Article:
Quiz on discoveries

Joy Bhattacharjya | Updated on February 15, 2019 Published on February 14, 2019

On February 16, 1923, Howard Carter first opened the doorway to King Tutankhamun’s burial chamber. This quiz, therefore, is all about discoveries.


1 Dutch explorer Jacob Roggeveen named this island after the auspicious day on which he first made landfall in 1722. It is a World Heritage Site thanks to the almost 1000 ‘moai’ made by the locals known as the Rapa Nui. What is the name of the island?

2 What did Lieutenant Pierre-François Bouchard discover in July 1799 while on an expedition with Napoleon in Egypt that changed the understanding of ancient African history?

3 What local fishing catch off the coast of South Africa was brought to the attention of museum curator Marjorie Courtenay-Latimer in 1938, who immediately flagged off the possible existence of a “living fossil”?

4 James Nicolson made the first observations from Jirol with his theodolite in 1849, but it was Radhanath Sikdar, working in Dehradun, who made the final calculations. What were they calculating?

5 Though a German — JM von Hassel — probably got there earlier, the first man to bring the world’s attention to this amazing site was American Hiram Bingham. What did Hiram Bingham discover in 1911, mainly thanks to a local named Melchor Arteaga?

6 In 1868, which ancient city did German archaeologist Heinrich Schliemann claim to have discovered after excavations at a place called Hisarlik?

7 The Ethiopian name for this is ‘Dinknesh’ meaning “You are marvellous”, but this discovery is known worldwide by a different name in the archaeological world thanks to the song the members of the expedition were listening to in 1974 when they first excavated it. What was the discovery or the song?

8 When this creature was first encountered by Europeans, a pelt was sent back to the UK in 1798 with Captain John Hunter. Scientists thought it was a hoax and it was only when live specimens were found that they believed it was a real animal. Which animal is this, one of only two mammals to lay eggs?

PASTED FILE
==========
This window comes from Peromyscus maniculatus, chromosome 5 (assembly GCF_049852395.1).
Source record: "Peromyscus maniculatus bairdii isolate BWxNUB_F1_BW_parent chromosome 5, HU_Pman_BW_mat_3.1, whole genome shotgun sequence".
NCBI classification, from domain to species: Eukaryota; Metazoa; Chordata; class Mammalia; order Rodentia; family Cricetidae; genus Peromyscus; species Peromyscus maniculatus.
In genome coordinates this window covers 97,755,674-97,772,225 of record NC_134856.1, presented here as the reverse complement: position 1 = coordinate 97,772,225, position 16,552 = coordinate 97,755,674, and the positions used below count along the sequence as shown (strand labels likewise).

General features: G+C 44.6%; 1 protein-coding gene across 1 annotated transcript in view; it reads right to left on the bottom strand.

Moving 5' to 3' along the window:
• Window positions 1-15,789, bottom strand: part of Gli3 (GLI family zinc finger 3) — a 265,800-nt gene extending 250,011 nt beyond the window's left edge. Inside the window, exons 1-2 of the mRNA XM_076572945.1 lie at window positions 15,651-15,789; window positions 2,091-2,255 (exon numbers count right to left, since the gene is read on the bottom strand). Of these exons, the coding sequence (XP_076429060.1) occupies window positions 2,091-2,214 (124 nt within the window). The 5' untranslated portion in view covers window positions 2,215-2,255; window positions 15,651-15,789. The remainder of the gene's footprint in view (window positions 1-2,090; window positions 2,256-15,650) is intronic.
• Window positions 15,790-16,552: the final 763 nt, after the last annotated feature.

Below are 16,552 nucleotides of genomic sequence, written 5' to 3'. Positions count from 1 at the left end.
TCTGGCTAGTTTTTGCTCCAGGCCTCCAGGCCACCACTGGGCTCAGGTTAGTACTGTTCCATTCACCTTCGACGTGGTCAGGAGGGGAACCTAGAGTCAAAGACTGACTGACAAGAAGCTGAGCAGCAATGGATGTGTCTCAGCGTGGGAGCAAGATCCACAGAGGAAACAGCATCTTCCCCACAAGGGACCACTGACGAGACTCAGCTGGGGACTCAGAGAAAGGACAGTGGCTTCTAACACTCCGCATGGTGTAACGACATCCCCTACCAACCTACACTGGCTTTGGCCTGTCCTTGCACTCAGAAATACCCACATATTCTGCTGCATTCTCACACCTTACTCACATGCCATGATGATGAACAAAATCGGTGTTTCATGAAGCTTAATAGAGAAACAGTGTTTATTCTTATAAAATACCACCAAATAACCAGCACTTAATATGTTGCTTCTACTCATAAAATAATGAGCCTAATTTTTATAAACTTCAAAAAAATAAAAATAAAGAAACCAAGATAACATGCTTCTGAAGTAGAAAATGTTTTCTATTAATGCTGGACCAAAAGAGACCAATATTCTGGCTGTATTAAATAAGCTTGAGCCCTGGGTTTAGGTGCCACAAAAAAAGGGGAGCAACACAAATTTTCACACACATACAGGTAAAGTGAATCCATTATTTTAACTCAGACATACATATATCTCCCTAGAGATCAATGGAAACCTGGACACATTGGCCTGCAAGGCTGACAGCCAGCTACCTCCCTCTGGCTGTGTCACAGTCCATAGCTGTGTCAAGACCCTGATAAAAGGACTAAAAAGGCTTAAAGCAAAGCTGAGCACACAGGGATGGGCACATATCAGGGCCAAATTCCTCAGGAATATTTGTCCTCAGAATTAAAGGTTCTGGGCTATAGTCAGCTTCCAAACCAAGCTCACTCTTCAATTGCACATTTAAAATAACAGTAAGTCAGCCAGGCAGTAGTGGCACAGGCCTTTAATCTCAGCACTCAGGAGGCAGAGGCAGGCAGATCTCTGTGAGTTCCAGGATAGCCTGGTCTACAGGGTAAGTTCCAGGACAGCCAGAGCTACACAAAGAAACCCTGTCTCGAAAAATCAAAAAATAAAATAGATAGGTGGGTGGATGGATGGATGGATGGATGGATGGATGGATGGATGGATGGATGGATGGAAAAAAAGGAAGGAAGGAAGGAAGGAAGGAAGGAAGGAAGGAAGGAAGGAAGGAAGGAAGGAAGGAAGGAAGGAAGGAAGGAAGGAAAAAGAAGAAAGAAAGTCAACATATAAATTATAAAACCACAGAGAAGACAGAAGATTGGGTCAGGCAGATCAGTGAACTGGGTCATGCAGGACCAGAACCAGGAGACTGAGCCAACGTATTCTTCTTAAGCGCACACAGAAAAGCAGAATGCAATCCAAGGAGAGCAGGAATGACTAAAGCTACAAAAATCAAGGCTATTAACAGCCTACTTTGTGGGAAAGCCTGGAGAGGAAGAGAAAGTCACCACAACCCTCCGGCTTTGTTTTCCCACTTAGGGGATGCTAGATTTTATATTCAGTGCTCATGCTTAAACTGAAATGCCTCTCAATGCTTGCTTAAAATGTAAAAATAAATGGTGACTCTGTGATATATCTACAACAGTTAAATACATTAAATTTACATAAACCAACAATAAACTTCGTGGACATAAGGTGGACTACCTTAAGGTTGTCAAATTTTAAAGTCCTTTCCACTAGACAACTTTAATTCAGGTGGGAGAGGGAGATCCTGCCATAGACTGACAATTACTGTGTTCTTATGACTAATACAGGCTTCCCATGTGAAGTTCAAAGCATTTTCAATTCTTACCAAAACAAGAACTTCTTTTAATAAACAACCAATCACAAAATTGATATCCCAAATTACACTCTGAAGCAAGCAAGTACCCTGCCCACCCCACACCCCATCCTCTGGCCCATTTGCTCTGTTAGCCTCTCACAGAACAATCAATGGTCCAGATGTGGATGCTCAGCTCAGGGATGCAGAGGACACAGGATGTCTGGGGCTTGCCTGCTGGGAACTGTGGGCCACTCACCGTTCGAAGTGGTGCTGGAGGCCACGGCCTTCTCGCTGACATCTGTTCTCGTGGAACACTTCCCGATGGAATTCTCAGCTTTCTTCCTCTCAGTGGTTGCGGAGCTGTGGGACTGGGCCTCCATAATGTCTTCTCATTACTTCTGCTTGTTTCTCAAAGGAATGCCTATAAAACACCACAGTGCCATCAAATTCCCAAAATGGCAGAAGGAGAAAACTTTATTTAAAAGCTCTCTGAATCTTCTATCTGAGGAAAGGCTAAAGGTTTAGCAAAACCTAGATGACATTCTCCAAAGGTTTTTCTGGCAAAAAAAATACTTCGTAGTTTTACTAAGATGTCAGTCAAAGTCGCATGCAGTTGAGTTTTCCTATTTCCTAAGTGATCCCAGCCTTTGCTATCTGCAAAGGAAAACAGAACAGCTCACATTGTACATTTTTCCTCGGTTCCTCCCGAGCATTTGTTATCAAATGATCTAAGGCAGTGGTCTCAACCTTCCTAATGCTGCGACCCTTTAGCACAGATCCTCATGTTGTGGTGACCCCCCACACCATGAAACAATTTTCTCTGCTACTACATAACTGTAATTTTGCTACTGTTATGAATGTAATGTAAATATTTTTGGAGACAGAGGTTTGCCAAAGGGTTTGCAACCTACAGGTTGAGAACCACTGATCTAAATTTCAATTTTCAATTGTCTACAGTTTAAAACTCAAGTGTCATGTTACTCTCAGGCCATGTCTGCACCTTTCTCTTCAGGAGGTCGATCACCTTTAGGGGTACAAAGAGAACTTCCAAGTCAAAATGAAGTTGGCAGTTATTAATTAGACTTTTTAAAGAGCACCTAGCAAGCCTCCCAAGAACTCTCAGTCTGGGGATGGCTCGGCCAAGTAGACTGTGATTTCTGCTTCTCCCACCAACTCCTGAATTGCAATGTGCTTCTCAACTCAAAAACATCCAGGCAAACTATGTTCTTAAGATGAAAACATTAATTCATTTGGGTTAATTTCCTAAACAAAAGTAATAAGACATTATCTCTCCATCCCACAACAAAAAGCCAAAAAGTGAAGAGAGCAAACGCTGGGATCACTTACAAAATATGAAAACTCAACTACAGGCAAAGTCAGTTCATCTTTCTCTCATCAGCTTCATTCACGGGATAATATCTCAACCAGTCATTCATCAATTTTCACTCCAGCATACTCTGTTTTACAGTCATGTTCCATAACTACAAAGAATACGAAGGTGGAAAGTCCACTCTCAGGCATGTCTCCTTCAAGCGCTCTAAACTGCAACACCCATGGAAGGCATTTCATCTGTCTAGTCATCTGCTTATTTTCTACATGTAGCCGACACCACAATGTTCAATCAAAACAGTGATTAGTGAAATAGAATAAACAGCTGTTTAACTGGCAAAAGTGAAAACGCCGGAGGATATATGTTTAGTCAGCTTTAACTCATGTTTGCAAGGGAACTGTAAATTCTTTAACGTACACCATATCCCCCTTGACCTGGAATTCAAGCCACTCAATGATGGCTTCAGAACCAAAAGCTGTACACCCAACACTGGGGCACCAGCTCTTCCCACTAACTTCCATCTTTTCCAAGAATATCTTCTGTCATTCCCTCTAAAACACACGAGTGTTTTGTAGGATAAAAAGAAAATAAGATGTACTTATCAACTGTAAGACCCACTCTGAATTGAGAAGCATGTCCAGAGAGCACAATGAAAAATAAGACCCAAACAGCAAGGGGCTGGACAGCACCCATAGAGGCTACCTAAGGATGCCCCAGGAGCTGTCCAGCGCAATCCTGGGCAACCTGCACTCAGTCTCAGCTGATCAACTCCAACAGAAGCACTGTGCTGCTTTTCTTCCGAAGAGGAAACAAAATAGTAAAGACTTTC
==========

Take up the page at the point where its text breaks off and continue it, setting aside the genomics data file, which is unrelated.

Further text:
9 Komodo dragons were first documented by the Dutch in 1910. In 1926, an expedition was mounted to get live specimens. What work did this voyage inspire?

10 Fiction. Rendezvous with ____ is a science fiction novel by Arthur C Clarke published in 1973, which tells the story of a 50-km long alien spaceship that enters the solar system. What did Clarke name the starship?


1 Easter Island, known for its huge statues

2 The Rosetta Stone, which was the key in deciphering the ancient Egyptian hieroglyphic-based language

3 A living Coelacanth, a species which was believed to have been extinct for millions of years

4 The height of Mount Everest, which became the highest peak in the world. Interestingly, while the height was calculated to be exactly 29,000 ft, it was publicly declared to be 29,002 ft so that people would not feel the figure was rounded off

5 Machu Picchu, the ancient Inca citadel in Peru

6 The city of Troy, the setting of the Trojan war and the epic, The Iliad

7 The hominid skeleton Lucy, one of the earliest hominid remains. Named after the Beatles song, Lucy in the Sky with Diamonds

8 The duck-billed platypus

9 The film King Kong was inspired by Douglas Burden’s expedition to catch and bring back live specimens of Komodo dragons

10 Rama. The probe to photograph it was named Sita


Joy Bhattacharjya is a quizmaster;

Twitter: @joybhattacharj

Published on February 14, 2019
This article is closed for comments.
Please Email the Editor